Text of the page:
In the CSA’s forensic lab, agents dissecting cyberattacks use sophisticated gadgets and race against time
“The schedule was very tight and we were racing against the clock; everyone was looking for answers quickly to solve the problem,” said Mr. Ryan Chen, 36, a senior consultant with CSA who coordinated operations between different teams during the investigation.
“We also had to provide timely information to the media and members of the public. The investigation team had to provide the daily update to the stakeholders, even before the commission of inquiry.
“They also had to make sure the full report was very detailed and accurate because this was a very serious issue. It was quite a stressful time for our guys.”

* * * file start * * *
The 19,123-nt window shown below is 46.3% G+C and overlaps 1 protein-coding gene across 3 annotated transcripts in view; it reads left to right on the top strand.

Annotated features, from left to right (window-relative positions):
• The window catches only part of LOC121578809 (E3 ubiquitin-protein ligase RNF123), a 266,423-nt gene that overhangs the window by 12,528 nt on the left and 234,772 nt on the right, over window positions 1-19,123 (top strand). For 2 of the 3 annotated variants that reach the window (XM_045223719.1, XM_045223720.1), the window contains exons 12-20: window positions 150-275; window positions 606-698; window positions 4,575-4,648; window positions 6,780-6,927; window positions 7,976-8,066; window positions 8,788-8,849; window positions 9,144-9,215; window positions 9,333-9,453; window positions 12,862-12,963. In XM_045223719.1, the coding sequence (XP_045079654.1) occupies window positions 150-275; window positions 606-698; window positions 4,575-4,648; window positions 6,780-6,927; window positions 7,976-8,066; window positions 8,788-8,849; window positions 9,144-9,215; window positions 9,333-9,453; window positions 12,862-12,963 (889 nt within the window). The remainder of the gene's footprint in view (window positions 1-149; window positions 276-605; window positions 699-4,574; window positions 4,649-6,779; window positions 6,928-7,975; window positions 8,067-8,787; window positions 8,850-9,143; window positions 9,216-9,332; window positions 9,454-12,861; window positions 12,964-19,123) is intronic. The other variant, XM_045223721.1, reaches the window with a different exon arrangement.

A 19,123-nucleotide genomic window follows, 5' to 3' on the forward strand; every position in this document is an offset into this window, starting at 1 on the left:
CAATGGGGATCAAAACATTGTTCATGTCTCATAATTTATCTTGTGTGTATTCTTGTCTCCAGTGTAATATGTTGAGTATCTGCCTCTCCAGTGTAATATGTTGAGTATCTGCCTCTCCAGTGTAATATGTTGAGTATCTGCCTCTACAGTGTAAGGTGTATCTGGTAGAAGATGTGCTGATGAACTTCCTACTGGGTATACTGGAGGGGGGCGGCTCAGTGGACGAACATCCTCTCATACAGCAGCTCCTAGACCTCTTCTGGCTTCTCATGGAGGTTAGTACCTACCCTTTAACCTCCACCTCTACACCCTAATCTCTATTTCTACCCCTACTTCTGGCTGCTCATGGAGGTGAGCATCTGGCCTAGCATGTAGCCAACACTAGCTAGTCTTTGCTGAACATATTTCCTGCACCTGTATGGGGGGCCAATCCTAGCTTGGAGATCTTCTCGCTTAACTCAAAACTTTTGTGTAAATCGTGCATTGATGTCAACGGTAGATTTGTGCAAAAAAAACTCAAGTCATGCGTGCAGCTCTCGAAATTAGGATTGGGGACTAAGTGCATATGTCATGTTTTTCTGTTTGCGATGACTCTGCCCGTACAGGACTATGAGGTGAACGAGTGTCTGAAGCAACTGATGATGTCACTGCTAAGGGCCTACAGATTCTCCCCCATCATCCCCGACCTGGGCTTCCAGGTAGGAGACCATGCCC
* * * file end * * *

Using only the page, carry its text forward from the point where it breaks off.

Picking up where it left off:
Much like police officers, CSA officers must go to the scene of the “crime”, collect evidence and process it, then determine the root cause of the incident, the intent of the attacker and whether any data was stolen.
CSA agents also use specialized equipment to extract and copy data from storage devices, which allows them to analyze the threat, check system vulnerabilities and recommend preventive actions.
If an attack is in progress, as was the case with the SingHealth breach, the priority is to prevent the attacker from gaining access to the system and closing other potential backdoors that could be exploited.
Mr. Chen said CSA’s primary role during the 10 days was to help contain the cyberattack, reconstruct the attack’s timeline and assess its impact, including what data was stolen and whether records have been modified or deleted.
There has also been “pressure” on authorities to quickly notify data subjects whose data may have been stolen, he said.
“We were dealing with a skilled and sophisticated threat actor who was also very persistent and resourced,” he added.